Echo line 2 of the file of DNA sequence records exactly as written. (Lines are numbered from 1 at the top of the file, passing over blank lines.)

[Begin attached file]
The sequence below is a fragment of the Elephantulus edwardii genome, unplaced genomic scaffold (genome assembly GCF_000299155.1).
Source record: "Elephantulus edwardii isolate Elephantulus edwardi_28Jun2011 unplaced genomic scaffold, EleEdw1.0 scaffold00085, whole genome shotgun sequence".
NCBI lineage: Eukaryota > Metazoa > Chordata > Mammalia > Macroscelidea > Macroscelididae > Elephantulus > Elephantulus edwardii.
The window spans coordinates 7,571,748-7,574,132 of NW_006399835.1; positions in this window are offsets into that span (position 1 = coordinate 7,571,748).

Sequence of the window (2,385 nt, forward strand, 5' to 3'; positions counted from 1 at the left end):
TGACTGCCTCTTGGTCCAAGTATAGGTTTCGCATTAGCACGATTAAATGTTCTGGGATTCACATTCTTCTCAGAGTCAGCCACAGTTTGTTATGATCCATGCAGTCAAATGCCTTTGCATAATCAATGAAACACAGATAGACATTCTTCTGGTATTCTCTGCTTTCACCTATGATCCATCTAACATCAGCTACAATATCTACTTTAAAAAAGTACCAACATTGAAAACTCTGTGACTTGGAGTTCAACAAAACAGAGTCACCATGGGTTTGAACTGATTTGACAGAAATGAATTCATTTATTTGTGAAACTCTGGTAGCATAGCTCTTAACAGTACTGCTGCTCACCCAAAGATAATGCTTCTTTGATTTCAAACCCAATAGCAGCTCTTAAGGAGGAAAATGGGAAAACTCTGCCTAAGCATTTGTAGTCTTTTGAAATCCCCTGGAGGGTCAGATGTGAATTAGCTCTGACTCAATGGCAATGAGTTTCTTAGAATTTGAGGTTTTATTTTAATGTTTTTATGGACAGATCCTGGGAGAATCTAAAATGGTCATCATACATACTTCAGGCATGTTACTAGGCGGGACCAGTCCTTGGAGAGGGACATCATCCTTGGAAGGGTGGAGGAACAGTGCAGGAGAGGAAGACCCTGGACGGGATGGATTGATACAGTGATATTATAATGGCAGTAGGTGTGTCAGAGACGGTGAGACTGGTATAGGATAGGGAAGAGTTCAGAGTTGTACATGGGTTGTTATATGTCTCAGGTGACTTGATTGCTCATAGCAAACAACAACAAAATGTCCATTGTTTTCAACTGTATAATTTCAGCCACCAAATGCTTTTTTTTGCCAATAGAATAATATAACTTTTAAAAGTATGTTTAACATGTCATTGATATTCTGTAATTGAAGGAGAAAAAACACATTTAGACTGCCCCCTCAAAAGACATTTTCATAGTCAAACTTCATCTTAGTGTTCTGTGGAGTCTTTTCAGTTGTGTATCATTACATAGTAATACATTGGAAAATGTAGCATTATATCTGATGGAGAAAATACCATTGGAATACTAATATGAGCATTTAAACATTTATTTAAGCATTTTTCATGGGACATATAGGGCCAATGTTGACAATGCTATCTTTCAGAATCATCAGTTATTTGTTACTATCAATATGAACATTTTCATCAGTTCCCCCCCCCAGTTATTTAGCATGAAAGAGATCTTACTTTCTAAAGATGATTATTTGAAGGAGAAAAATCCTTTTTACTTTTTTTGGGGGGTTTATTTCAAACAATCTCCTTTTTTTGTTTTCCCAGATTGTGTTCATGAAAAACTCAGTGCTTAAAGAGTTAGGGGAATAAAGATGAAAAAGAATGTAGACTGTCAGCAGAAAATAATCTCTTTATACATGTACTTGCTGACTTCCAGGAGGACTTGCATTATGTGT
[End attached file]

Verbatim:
Source record: "Elephantulus edwardii isolate Elephantulus edwardi_28Jun2011 unplaced genomic scaffold, EleEdw1.0 scaffold00085, whole genome shotgun sequence".